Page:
The forests of Aquitaine, in south-west France, now play host to swarms of the the Asian Hornet, Vespa velutina, which is believed to have arrived there "from the Far East in a consignment of Chinese pottery in late 2004


Haxaire said he's now counted 85 "football-shaped" nests across the 40 miles which separate the towns of Marmande and Podensac "in the Lot et Garonne department where the hornets were first spotted".

 Asian hornets will station themselves hovering at about 30cm from the
entrance to the honey bee colony where they pounce on returning
bees that are carrying pollen, fall to the ground with them,
cut off the head with their mandibles and transport them to a tree.  Here they
remove the wings and legs before making a little “meat ball” that they transport
back to their nest to feed their own larvae

found a colony, often a bee hive, they will sometimes arrive in
numbers to take an easy food source one after another. The consequences for the
bee colony can be catastrophic, if the flow of pollen into the
hive is severely disrupted. Over time it will result in the death of some or all
of the larvae and the queen will either stop or reduce
her egg production
. This will lead to the decline of the colony, ageing
bees will die with few or no replacements to take their place.  At best the
colony will be vulnerable to disease due to the dead larvae and the overall
weakness of the colony will lead to robbing. The colony will have little
of over-wintering.

Solutions :

Small nests with only a
queen at the beginning of the season, can be destroyed using a powerful
aerosol wasp spray
with caution.

Larger nests should be
destroyed as a matter of urgency
by a competent person that is equipped
for the job. Your local pompiers may perform this
service, if not they will be able to give you the contact details of someone
that will.

Purpose-made traps as illustrated can be
placed anywhere where the Asian hornets are thought to be present and
importantly near to bee hives. The dimensions are very


11. To improve the likelihood of early detection government will continue to raise public, beekeeper and other stakeholder awareness about this pest through a species alert ID/Identification sheet issued in 2011 by the NNSS which requested the public to report sightings to them via providing a photograph and details of location. The public are also invited to send a suspect sample to the NBU laboratory for examination. If the evidence supplied by the public or a beekeeper suggests that the pest is likely to be an Asian hornet, a NBU Bee Inspector will investigate the sighting. An ID sheet and Alert poster have also been prepared have been/will be distributed to all relevant stakeholders.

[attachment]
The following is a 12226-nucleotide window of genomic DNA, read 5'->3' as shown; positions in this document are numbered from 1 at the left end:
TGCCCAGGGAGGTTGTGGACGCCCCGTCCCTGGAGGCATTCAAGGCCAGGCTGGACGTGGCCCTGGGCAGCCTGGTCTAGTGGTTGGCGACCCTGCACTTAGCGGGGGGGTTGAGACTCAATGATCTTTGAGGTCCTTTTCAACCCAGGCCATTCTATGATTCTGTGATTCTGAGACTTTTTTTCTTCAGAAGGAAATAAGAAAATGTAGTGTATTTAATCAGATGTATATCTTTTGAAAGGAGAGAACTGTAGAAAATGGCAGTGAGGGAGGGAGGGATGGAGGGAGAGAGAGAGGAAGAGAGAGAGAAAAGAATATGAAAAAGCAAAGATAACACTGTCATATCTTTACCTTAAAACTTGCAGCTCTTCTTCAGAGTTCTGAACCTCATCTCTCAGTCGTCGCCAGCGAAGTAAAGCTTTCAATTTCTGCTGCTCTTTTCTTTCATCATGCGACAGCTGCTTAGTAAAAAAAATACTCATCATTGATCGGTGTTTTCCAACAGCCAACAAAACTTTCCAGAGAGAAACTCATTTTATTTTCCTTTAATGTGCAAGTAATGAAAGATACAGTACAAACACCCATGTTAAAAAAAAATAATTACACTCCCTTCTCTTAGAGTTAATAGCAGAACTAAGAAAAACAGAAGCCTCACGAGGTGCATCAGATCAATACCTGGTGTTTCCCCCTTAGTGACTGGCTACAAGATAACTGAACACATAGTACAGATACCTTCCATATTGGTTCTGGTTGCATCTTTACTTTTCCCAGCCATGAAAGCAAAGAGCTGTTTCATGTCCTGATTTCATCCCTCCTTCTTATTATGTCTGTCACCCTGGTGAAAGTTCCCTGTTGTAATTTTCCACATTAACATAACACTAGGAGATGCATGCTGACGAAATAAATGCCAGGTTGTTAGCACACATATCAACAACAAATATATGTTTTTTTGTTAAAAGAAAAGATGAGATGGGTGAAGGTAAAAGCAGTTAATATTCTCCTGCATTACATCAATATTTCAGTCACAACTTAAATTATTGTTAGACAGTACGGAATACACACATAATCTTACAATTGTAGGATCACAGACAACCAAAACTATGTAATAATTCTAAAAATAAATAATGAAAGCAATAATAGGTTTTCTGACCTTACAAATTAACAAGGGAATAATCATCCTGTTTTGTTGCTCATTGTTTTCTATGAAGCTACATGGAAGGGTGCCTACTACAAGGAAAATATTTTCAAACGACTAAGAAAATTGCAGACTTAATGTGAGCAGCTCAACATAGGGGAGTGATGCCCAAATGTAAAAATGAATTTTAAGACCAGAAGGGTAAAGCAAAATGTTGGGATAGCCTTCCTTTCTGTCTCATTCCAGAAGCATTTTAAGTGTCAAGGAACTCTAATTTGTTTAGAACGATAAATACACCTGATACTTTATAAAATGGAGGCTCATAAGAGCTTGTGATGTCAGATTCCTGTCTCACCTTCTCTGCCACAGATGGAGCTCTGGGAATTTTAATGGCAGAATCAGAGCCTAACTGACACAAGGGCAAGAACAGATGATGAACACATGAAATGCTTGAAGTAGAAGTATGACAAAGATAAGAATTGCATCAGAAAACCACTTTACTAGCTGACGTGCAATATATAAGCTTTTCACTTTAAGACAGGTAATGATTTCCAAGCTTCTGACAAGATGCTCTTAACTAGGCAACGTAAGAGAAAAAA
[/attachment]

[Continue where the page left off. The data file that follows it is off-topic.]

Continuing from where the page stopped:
Materials you will need to make a trap

  • 1 x 2 Litre Plastic bottle
  • 1 x 100mm PVC joint (for 100mm PVC pipe)
  • 1 x 100mm PVC screw end cap for joint that will allow you to change the
    attractant without releasing any hornets
  • 1 piece of metal grill to put over the attractant.  This will prevent bees
    and insects falling in the liquid
  • 1 piece of wood 20cm x 20cm
  • Some steel wire, approx 60cm
  • PVC glue
  • Some silicone sealant

Translation of diagram /
document terms and wording :

Square wood roof 200 x 200mm –
Toit carré en bois de 200 x 200mm

Steel wire for fixing and
suspending the trap – Fil de fer de suspension et de fixation entonnoir /

The diameter of the aperture prevents the European hornet
from entering – La taille de l’orifice ne permet pas à Vespa crabro de
pénétrer dans le piège

Capture space – Chambre de

Wire mesh grill (to prevent insects falling in the
attractant) – Grille de protection

5.5mm exit holes for other
species to escape. eg honey bees – 5.5mm trou de sortie pour les autres

Attractant : Sugar water, beer, jam etc –

Key Contacts

National Bee Unit (NBU)

Food and Environment Research Agency

Sand Hutton

York YO41 1LZ



Tel: 01904 462510

Fax: 01904 462240

General email:




Bee Health Policy Programme

Food and Environment Research Agency

Sand Hutton

York YO41 1LZ



Tel: 01904 465636





Department for Environment, Food and Rural Affairs (Defra)

Contact details for Defra are available through


Contacts page

Defra Helpline: 08459 335577



Out of hours contact: Tel: 020 7270 8960



Non-native Species Policy Team (Defra)

2 The Square Temple Quay Bristol BS1 6PN